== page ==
8. Consider your audience when sending survey invitationsRecent statistics show the highest
open and click rates take place on Monday, Friday and Sunday. In addition, our research shows
that the quality of survey responses does not vary from weekday to weekend. That being said, it
is most important to consider your audience. For instance, for employee surveys, you should send
during the business week and at a time that is suitable for your business. i.e. if you are a sales
driven business avoid sending to employees at month end when they are trying to close business.
9. Consider sending several remindersWhile not appropriate for all surveys, sending out
reminders to those who haven't previously responded can often provide a significant boost in
10. Consider offering an incentiveDepending upon the type of survey and survey audience,
offering an incentive is usually very effective at improving response rates. People like the idea of
getting something for their time. SurveyMonkey research has shown that incentives typically
boost response rates by 50% on average.
One caveat is to keep the incentive appropriate in scope. Overly large incentives can lead to
undesirable behavior, for example, people lying about demographics in order to not be screened
out from the survey.
Why You Need to Conduct an Offline SurveySandy McKee
Jun 2, 2014
Recently I had the opportunity to conduct an offline survey during the BolderBOULDER 10k, one
of the world's biggest foot races (50,000+ participants). This experience made me appreciate the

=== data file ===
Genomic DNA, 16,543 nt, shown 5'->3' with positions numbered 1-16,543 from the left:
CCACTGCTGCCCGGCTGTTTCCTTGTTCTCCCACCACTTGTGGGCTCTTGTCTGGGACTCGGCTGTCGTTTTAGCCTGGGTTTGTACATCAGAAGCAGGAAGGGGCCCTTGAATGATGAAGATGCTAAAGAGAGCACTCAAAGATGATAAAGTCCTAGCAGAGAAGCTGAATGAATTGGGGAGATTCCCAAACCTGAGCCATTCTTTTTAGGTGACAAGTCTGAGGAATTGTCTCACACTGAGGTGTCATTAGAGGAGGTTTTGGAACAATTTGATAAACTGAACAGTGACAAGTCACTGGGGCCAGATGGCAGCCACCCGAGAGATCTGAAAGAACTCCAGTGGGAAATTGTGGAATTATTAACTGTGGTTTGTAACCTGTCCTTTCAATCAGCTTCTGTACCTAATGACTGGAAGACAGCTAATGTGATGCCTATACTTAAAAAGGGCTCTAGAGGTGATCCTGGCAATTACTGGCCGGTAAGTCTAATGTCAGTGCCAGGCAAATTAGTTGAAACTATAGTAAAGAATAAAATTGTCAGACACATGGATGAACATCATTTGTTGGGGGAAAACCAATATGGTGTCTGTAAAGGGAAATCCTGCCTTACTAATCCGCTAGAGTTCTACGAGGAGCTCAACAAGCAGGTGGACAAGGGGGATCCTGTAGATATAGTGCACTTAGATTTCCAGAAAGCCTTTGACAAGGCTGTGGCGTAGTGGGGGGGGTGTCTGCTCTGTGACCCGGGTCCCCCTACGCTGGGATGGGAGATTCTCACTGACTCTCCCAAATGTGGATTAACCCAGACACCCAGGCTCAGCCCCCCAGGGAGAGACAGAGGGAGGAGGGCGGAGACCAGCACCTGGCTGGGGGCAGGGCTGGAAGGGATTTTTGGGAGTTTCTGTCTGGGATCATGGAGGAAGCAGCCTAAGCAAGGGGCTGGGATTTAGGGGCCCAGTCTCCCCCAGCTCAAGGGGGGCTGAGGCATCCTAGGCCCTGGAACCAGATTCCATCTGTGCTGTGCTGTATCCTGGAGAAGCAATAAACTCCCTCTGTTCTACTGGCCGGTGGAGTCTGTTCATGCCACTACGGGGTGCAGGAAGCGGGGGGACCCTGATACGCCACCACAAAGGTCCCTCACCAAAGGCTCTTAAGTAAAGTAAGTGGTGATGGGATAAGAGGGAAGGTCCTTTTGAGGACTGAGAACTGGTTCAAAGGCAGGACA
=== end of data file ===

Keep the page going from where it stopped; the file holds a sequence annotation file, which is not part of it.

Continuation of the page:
offline capability for more than just being able to survey without an internet connection. The
personal interview style allowed me to engage with respondents and observe the reaction of
participants who just completed the 10K race.
I am not new to offline surveys. I have used them at tradeshows and conferences when Wi-Fi is
slow or spotty and to avoid paying the hefty direct internet fees that convention centers charge.
Typically, I use offline to collect leads at these events. So fielding an event survey in "the
moment" was an entirely different experience.
It got me wondering why aren't marketing researchers conducting more offline surveys? As
marketers we understand how important it is to know who your customers are. What better way to
get familiar than interacting directly with them?
This article outlines some of the less obvious but important benefits of offline surveys. But first, let
me tell you a little bit about the BolderBOULDER, in case you aren't familiar with it.
The BolderBOULDERThe BolderBOULDER is a 10K citizens race held every Memorial Day since
1979. It has grown from 2,200 to 52,000 participants who often dress in costume and are
entertained with bands, belly dancers, slip-n-slides, sprinklers and the likes as they run through
town to finish at CU's Folsom stadium where they are cheered on by thousands.